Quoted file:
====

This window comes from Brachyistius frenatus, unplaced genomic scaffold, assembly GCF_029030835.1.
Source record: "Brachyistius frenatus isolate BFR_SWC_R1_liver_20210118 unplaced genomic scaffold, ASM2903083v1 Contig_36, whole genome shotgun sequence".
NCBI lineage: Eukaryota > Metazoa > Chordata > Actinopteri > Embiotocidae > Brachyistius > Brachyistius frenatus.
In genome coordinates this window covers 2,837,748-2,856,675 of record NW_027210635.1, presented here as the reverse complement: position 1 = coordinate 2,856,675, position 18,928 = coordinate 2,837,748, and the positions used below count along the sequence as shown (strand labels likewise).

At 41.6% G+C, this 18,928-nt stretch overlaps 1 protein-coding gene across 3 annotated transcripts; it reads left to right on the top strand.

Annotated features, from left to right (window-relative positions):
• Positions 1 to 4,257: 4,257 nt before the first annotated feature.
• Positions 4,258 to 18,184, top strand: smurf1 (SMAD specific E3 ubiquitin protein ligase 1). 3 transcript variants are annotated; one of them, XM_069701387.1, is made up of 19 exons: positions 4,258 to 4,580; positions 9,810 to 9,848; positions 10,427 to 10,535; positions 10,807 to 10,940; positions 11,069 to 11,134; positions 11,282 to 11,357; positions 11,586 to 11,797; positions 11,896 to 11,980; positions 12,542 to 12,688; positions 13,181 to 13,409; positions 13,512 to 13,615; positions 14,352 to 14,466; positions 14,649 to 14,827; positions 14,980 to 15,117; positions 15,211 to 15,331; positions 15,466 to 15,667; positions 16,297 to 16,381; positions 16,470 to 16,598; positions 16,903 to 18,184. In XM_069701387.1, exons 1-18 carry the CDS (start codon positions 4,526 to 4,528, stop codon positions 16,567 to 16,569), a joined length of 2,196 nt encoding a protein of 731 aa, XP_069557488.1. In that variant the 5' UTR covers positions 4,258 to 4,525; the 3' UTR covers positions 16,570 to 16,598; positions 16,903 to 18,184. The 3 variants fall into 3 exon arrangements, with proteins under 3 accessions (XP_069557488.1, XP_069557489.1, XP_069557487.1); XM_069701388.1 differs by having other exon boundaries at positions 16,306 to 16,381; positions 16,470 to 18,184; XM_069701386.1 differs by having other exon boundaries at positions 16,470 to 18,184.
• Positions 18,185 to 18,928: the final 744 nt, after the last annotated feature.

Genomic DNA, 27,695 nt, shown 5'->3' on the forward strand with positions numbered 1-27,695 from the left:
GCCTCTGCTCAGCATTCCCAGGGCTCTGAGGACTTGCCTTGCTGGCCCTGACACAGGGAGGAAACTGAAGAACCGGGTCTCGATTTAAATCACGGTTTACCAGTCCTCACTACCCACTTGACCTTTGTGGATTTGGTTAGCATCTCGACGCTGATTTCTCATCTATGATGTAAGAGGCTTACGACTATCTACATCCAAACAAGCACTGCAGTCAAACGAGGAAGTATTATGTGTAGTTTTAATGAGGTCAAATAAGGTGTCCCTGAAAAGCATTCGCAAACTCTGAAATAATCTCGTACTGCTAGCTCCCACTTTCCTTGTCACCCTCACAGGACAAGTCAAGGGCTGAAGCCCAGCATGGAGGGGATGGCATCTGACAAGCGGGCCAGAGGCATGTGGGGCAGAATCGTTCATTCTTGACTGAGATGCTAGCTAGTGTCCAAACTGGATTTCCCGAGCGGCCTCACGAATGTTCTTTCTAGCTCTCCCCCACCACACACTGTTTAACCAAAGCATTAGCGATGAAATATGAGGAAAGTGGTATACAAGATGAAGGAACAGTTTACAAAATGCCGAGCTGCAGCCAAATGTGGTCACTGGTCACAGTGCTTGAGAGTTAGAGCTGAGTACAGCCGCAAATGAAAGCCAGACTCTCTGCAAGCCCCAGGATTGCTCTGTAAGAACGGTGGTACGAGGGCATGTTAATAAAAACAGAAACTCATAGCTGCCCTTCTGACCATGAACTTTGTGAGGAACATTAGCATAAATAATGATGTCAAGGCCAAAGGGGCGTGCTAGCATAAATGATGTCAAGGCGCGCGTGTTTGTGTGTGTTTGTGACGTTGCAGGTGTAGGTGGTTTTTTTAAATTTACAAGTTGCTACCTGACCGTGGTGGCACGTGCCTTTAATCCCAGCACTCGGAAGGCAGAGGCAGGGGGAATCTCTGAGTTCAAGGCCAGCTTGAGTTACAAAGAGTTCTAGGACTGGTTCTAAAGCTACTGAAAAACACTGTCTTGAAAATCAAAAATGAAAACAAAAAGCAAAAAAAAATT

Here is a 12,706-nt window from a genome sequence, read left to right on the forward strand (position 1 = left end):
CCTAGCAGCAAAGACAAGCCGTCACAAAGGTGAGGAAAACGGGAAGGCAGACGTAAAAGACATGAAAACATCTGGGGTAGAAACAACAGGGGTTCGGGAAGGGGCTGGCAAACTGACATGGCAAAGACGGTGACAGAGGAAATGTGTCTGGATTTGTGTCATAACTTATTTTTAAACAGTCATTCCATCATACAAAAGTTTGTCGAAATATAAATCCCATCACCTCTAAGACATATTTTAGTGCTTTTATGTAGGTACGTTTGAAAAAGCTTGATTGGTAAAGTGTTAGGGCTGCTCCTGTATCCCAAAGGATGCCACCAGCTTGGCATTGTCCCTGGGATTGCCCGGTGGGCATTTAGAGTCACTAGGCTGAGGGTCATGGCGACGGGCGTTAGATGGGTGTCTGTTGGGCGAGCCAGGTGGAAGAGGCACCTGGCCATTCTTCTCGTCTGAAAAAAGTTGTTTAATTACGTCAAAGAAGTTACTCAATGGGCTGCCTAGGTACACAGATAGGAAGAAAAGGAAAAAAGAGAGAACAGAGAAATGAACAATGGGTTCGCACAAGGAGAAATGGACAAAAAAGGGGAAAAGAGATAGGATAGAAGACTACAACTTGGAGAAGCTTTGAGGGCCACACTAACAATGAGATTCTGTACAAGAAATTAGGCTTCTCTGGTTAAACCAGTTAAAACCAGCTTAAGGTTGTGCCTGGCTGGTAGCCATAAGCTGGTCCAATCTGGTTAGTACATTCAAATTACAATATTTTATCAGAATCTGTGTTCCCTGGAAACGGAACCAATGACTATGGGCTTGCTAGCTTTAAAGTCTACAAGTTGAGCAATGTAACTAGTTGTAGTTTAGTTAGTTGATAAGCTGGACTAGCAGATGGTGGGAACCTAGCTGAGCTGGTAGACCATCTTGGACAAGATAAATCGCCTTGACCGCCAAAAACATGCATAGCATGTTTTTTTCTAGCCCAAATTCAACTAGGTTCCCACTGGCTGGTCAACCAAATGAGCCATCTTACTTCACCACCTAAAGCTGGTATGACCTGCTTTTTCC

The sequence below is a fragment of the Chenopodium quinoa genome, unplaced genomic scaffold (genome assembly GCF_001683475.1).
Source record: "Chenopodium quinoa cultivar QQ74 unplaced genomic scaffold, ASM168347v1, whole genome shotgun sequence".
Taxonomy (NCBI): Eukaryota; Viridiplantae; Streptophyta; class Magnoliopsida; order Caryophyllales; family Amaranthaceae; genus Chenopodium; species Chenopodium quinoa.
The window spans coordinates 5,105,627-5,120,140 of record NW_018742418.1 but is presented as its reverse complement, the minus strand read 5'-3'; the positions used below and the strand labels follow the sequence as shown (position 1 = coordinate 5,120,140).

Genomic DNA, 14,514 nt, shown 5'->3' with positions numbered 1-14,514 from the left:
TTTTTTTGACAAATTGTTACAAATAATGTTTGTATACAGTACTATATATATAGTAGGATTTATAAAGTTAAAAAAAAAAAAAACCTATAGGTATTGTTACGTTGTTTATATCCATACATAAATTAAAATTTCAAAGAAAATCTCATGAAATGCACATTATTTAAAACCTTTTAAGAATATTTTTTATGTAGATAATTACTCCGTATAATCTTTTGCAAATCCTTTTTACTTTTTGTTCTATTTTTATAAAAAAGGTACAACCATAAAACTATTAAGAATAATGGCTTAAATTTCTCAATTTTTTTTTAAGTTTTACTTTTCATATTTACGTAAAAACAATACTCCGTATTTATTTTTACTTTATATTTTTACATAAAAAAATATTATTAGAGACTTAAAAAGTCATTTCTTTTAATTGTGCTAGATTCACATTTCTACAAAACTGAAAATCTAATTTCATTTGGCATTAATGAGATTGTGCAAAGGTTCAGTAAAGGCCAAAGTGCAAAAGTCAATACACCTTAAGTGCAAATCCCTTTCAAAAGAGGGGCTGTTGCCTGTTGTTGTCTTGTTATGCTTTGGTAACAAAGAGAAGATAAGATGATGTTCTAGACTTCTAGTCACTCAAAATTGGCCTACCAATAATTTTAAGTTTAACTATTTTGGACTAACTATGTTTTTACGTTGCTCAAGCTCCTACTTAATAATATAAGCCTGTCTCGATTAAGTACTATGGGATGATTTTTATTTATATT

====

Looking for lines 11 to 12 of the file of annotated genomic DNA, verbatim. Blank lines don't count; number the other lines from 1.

GCCTCTGCTCAGCATTCCCAGGGCTCTGAGGACTTGCCTTGCTGGCCCTGACACAGGGAGGAAACTGAAGAACCGGGTCTCGATTTAAATCACGGTTTACCAGTCCTCACTACCCACTTGACCTTTGTGGATTTGGTTAGCATCTCGACGCTGATTTCTCATCTATGATGTAAGAGGCTTACGACTATCTACATCCAAACAAGCACTGCAGTCAAACGAGGAAGTATTATGTGTAGTTTTAATGAGGTCAAATAAGGTGTCCCTGAAAAGCATTCGCAAACTCTGAAATAATCTCGTACTGCTAGCTCCCACTTTCCTTGTCACCCTCACAGGACAAGTCAAGGGCTGAAGCCCAGCATGGAGGGGATGGCATCTGACAAGCGGGCCAGAGGCATGTGGGGCAGAATCGTTCATTCTTGACTGAGATGCTAGCTAGTGTCCAAACTGGATTTCCCGAGCGGCCTCACGAATGTTCTTTCTAGCTCTCCCCCACCACACACTGTTTAACCAAAGCATTAGCGATGAAATATGAGGAAAGTGGTATACAAGATGAAGGAACAGTTTACAAAATGCCGAGCTGCAGCCAAATGTGGTCACTGGTCACAGTGCTTGAGAGTTAGAGCTGAGTACAGCCGCAAATGAAAGCCAGACTCTCTGCAAGCCCCAGGATTGCTCTGTAAGAACGGTGGTACGAGGGCATGTTAATAAAAACAGAAACTCATAGCTGCCCTTCTGACCATGAACTTTGTGAGGAACATTAGCATAAATAATGATGTCAAGGCCAAAGGGGCGTGCTAGCATAAATGATGTCAAGGCGCGCGTGTTTGTGTGTGTTTGTGACGTTGCAGGTGTAGGTGGTTTTTTTAAATTTACAAGTTGCTACCTGACCGTGGTGGCACGTGCCTTTAATCCCAGCACTCGGAAGGCAGAGGCAGGGGGAATCTCTGAGTTCAAGGCCAGCTTGAGTTACAAAGAGTTCTAGGACTGGTTCTAAAGCTACTGAAAAACACTGTCTTGAAAATCAAAAATGAAAACAAAAAGCAAAAAAAAATT

Here is a 12,706-nt window from a genome sequence, read left to right on the forward strand (position 1 = left end):